- Will the concept of infrastructuring become a meme? How will this affect the context of remediation?
Reflections from Paul
“The archetypes work well because they can be plugged into different communities. A maintainer in one field looks very different in another.”
My writing process generally follows two approaches: gardening, planning, or a hybrid of the two.
The initial draft was structured using a simple outline, which I then expanded upon using graphic illustrations for each section. This helped me sort out my metaphors and create a more detailed outline.
After discussing with Shreyas, I decided to structure it the way that felt natural, without any academic boundaries. Is a translation possible between these two approaches?
Currently, my outline is based on questions, which allows for a form of non-linear storytelling.
One of the notable readings I’ve done recently is “Care Ethics and Care Contexts: Contributions from Feminist Philosophy” by Christine Hauskeller. The article highlights how the patient in the care process is often not unambiguously one person, but rather a complex entity comprising of the pregnant woman, the fetus, and the family in the Korean context. Family members are often directly involved in supplying means for, and negotiating the care of, the patient with clinical staff.
This reading has led me to other texts for further study, such as Carol Gilligan’s “In a Different Voice: Psychological Theory and Women’s Development”. Gilligan proposes the concept of mature care ethics, where relations are interconnected, parts of webs in which individuality is enacted.
I’m excited to see where these readings and reflections will lead in the development of my Capstone Project.
What are we looking at
In Jenna Grant’s article, she explores the politicized context of Cambodia and how doctors express mixed feelings about the proliferation of imaging technologies. These doctors worry that the increasing reliance on imaging may lead to a decline in other diagnostic and caregiving skills, which they consider crucial for comprehensive patient care.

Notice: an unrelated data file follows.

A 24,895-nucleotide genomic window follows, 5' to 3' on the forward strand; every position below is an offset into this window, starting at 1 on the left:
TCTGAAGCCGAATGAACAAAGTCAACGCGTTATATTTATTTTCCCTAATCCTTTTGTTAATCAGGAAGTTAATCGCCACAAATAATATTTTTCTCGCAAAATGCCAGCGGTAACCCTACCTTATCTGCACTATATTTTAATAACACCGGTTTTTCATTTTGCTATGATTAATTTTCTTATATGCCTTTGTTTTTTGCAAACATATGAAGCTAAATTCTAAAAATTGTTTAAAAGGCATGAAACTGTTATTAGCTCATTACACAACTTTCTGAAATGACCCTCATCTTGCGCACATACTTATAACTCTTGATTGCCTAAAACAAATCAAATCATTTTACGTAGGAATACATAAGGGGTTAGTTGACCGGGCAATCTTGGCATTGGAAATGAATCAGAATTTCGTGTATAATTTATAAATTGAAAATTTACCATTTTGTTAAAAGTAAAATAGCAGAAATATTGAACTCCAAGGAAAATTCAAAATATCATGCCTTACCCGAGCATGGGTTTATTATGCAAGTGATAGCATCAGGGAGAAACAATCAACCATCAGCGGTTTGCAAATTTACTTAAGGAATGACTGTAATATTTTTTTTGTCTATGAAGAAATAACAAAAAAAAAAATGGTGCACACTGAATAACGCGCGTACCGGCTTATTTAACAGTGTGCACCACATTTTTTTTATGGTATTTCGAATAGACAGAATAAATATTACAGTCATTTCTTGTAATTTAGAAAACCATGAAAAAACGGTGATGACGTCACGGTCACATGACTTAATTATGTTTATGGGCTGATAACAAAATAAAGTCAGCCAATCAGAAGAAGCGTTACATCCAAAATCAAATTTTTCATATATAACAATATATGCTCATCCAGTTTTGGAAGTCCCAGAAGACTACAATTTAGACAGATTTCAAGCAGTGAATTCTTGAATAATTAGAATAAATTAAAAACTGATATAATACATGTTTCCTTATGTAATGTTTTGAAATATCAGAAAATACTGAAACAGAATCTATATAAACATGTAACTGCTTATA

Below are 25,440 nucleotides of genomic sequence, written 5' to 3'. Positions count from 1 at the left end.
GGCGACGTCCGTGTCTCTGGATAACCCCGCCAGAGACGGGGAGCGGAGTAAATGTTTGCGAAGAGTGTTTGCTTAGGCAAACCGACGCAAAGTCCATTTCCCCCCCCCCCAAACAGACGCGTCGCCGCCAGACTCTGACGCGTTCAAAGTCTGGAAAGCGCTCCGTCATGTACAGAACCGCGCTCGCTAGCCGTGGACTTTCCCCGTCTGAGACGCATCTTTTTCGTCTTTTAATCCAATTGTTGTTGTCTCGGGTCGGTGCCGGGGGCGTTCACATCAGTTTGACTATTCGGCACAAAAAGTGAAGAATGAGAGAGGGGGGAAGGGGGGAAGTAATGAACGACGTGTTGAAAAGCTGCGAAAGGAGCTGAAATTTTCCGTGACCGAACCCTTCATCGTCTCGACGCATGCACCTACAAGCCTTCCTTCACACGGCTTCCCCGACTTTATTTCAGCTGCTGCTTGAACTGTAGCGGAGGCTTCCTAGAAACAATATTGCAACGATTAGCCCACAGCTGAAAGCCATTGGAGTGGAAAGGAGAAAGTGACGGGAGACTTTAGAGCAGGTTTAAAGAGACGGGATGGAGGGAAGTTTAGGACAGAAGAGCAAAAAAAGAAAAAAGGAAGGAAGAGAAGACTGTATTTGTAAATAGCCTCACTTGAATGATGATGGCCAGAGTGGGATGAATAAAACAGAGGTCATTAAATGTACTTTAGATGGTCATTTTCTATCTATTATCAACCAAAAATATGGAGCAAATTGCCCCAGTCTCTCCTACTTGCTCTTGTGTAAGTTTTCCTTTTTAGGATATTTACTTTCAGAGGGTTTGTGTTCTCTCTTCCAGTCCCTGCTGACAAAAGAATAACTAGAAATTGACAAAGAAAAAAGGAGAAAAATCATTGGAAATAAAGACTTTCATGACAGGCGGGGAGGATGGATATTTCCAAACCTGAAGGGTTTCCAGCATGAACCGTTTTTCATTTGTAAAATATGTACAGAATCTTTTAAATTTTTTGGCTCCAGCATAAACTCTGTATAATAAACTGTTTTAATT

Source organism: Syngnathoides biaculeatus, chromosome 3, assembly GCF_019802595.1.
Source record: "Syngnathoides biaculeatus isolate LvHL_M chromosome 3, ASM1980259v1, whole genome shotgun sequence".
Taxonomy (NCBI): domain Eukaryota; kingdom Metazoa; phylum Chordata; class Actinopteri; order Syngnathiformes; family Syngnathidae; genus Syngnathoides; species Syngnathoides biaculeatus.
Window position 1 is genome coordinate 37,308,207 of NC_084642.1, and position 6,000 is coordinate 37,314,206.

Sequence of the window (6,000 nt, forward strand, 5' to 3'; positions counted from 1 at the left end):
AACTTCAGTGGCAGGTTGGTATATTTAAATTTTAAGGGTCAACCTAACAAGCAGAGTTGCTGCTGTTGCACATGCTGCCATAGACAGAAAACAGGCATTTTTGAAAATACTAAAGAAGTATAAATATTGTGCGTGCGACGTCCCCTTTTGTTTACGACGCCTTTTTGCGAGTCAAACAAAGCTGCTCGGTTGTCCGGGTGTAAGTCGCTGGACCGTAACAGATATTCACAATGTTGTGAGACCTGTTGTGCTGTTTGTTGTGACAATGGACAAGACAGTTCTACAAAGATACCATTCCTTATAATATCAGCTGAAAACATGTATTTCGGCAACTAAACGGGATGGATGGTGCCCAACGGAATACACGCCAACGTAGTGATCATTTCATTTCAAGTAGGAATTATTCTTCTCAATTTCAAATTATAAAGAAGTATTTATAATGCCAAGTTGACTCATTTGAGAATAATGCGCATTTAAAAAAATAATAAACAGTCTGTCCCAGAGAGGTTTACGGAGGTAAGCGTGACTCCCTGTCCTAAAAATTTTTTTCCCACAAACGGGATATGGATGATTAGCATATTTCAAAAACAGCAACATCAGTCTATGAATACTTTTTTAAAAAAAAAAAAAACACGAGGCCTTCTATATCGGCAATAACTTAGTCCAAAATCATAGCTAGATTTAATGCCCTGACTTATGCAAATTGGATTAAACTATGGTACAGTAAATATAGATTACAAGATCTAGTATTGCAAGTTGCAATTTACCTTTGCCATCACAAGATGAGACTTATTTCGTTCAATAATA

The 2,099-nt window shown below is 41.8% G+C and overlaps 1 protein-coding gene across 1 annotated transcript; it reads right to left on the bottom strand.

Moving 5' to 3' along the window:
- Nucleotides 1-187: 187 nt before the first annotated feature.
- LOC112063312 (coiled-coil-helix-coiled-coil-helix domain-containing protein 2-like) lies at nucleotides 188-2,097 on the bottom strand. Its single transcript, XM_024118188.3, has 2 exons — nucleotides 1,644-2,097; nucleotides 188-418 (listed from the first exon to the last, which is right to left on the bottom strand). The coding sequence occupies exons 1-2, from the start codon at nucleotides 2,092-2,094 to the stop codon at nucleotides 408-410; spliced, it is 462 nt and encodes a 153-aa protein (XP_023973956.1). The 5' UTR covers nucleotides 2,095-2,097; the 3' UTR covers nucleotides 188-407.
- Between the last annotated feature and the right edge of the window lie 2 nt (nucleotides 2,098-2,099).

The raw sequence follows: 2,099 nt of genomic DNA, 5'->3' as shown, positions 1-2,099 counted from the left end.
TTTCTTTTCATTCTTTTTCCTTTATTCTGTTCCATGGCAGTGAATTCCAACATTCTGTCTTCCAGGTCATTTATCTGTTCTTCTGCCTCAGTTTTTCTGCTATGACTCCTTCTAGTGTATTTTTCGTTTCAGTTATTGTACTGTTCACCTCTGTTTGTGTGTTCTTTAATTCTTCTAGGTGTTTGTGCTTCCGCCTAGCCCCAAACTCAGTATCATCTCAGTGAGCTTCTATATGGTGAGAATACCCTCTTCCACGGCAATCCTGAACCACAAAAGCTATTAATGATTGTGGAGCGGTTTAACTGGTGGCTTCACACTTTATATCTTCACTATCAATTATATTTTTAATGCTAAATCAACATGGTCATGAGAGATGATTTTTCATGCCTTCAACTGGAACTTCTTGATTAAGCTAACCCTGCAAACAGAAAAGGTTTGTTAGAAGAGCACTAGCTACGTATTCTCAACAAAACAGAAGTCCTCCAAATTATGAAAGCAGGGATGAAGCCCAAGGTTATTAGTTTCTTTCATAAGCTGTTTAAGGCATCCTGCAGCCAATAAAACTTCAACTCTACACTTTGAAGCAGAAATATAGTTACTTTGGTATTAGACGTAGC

The centralization of professional caregivers is an important theme, despite the challenges they face in achieving work-life balance and navigating institutional constraints. Additionally, the role of the family within the caregiving context cannot be overlooked, as it influences and shapes the caregiving experience.
Sherwin contributes to the discussion by highlighting how care practices and the conditions that govern them reflect and perpetuate power hierarchies, both locally and globally.
By reevaluating medical imaging technologies, caregiving practices, and power dynamics through multiple lenses, we gain a deeper understanding of the complex ethical and social implications surrounding these areas.
Carol Gilligan’s influential work, “In a Different Voice: Psychological Theory and Women’s Development.” This book delves into the ethics of mature care, emphasizing the importance of understanding, respecting, and valuing others and oneself. It examines the idea of mature care ethics, which emphasizes interconnectedness and the recognition that relationships form intricate webs where individuality is enacted.